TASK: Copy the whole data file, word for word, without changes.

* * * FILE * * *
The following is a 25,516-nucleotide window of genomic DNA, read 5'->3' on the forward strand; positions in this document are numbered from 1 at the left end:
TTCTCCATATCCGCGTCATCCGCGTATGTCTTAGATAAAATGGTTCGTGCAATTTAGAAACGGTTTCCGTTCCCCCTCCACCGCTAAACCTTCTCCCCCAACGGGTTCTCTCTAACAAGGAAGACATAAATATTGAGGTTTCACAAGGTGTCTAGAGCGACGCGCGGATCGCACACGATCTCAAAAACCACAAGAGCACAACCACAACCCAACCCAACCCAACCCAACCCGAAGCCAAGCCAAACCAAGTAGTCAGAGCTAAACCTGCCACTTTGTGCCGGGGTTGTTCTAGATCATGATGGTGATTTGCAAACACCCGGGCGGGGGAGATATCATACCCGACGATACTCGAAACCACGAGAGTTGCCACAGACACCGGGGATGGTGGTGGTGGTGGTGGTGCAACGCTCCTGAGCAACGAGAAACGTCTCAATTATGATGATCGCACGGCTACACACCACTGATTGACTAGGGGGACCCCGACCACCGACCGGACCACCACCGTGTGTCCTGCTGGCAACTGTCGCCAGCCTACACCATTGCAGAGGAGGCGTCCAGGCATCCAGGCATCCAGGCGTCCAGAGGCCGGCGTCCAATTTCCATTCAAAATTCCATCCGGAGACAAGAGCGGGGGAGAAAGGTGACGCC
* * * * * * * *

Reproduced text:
The following is a 25,516-nucleotide window of genomic DNA, read 5'->3' on the forward strand; positions in this document are numbered from 1 at the left end:
TTCTCCATATCCGCGTCATCCGCGTATGTCTTAGATAAAATGGTTCGTGCAATTTAGAAACGGTTTCCGTTCCCCCTCCACCGCTAAACCTTCTCCCCCAACGGGTTCTCTCTAACAAGGAAGACATAAATATTGAGGTTTCACAAGGTGTCTAGAGCGACGCGCGGATCGCACACGATCTCAAAAACCACAAGAGCACAACCACAACCCAACCCAACCCAACCCAACCCGAAGCCAAGCCAAACCAAGTAGTCAGAGCTAAACCTGCCACTTTGTGCCGGGGTTGTTCTAGATCATGATGGTGATTTGCAAACACCCGGGCGGGGGAGATATCATACCCGACGATACTCGAAACCACGAGAGTTGCCACAGACACCGGGGATGGTGGTGGTGGTGGTGGTGCAACGCTCCTGAGCAACGAGAAACGTCTCAATTATGATGATCGCACGGCTACACACCACTGATTGACTAGGGGGACCCCGACCACCGACCGGACCACCACCGTGTGTCCTGCTGGCAACTGTCGCCAGCCTACACCATTGCAGAGGAGGCGTCCAGGCATCCAGGCATCCAGGCGTCCAGAGGCCGGCGTCCAATTTCCATTCAAAATTCCATCCGGAGACAAGAGCGGGGGAGAAAGGTGACGCC